(For any new readers: On Wednesdays I write posts about a strategy game I’m designing, called Strategic Primer. It has two versions, first a computer game I’ve designed and programmed about to the prototype stage and second a “campaign” version in which the human players submit strategies to a human Judge, who determines what happens in the world each turn. I’m currently running a campaign of that version of the game, which could use several more players.)
By this point in the current campaign, due to several factors (the pace of exploration, that exploration has been focused on breadth of area covered rather than comprehensive investigation of that area, and that the world is so small) I expect one player’s explorer to encounter another player’s fortress any time now. So this is as good a time as any to talk about how diplomacy will be handled.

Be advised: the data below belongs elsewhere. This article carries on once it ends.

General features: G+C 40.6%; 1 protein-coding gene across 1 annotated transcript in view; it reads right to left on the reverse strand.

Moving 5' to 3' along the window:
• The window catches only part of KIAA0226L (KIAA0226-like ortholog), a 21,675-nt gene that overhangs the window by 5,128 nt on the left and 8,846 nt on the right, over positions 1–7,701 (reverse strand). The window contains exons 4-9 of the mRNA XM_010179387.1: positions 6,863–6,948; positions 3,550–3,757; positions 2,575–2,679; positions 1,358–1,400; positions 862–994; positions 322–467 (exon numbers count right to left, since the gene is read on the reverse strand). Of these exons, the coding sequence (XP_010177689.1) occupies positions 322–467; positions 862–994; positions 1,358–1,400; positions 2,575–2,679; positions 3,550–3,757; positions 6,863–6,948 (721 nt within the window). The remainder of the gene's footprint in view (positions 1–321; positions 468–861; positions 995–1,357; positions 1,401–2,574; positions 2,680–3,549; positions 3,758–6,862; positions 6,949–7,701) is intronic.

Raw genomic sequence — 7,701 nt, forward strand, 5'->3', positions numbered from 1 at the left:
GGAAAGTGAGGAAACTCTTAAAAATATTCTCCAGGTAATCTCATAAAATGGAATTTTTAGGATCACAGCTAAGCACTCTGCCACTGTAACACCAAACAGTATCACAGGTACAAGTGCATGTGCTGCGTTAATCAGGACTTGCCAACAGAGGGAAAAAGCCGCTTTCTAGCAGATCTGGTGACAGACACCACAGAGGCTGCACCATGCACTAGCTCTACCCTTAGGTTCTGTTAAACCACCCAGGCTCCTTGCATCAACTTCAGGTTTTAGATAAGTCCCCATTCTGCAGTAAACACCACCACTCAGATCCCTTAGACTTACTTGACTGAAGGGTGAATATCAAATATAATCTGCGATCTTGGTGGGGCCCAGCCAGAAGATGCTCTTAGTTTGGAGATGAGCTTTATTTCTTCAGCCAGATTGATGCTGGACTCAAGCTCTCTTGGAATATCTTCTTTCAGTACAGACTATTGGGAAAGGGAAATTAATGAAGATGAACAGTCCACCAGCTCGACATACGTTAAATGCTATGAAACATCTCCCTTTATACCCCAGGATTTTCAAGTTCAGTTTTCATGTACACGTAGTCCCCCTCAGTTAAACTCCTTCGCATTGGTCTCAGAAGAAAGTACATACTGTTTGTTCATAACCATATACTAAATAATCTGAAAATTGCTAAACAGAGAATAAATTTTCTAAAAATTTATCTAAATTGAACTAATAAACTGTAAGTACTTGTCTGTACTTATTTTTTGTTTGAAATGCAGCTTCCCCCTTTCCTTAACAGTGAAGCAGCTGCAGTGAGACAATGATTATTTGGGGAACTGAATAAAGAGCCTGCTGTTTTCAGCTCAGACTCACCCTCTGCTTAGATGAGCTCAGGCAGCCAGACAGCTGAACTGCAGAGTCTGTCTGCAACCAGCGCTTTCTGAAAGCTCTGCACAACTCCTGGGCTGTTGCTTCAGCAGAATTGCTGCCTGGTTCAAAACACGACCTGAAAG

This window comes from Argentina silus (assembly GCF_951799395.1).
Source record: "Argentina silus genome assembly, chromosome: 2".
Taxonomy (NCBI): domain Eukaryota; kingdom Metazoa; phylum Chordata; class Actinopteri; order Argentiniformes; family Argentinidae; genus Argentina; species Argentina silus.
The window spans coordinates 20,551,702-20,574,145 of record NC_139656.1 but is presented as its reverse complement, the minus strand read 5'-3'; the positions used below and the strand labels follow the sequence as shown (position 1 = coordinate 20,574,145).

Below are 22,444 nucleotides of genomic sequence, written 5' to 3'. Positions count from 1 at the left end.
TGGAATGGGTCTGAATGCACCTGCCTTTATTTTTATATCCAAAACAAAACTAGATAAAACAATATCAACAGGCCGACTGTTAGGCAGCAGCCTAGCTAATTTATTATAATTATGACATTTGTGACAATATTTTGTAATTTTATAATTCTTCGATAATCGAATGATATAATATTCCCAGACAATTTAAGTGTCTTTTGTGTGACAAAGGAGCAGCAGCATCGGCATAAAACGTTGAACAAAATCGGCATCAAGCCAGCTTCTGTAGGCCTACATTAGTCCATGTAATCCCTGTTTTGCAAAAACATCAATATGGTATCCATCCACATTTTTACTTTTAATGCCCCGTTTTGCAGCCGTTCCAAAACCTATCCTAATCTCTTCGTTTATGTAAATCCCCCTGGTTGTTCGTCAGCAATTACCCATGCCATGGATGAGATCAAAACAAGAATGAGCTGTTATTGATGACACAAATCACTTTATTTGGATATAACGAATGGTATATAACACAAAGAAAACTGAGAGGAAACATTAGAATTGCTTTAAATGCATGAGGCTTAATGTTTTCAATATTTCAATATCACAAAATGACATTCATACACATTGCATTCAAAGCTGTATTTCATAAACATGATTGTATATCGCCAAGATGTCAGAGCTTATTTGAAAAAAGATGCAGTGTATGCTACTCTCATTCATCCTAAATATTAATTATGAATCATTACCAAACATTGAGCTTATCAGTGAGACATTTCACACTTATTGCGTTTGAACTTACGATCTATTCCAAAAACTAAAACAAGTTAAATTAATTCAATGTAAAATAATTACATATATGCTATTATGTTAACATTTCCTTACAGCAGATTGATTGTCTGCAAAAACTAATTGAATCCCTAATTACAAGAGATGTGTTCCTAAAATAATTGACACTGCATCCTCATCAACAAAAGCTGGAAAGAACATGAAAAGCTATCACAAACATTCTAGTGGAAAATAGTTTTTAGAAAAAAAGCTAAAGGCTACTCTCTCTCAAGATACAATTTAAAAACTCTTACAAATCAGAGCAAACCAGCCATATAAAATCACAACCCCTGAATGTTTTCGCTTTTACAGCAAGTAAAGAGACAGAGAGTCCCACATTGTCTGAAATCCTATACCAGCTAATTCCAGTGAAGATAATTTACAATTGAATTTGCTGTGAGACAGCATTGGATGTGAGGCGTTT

Until nearly-instantaneous communication is invented (and that doesn’t necessarily begin with telegraph or radio), diplomacy necessarily involves one player’s unit visiting the other player’s fortress. At least one player will have to give his or her legate instructions, but trust him to use his judgment, for the exchange to be completed in any reasonable amount of time. (The alternative is for diplomacy to be conducted by messages, which must be carried by messengers–and at present the fastest transportation any player has can only go 40 miles a day.)
For the player receiving a diplomat, the exchange would be a remarkable exception to the usual pattern (send in a strategy, receive the turn’s results), conducted in conversation with the Judge, assuming that the visit is to the player’s headquarters rather than some other fortress. For the player sending the diplomat, instructions to the diplomat would most likely form a large part of the player’s strategy the turn the diplomat was sent (or, if the receiving player’s fortress was close enough that messengers could reach it and return within the turn, each turn until the diplomat returned), and the outcome of the negotiations would form a substantial fraction of the results when the diplomat returns (or every turn, again if the fortress is within reach by messenger).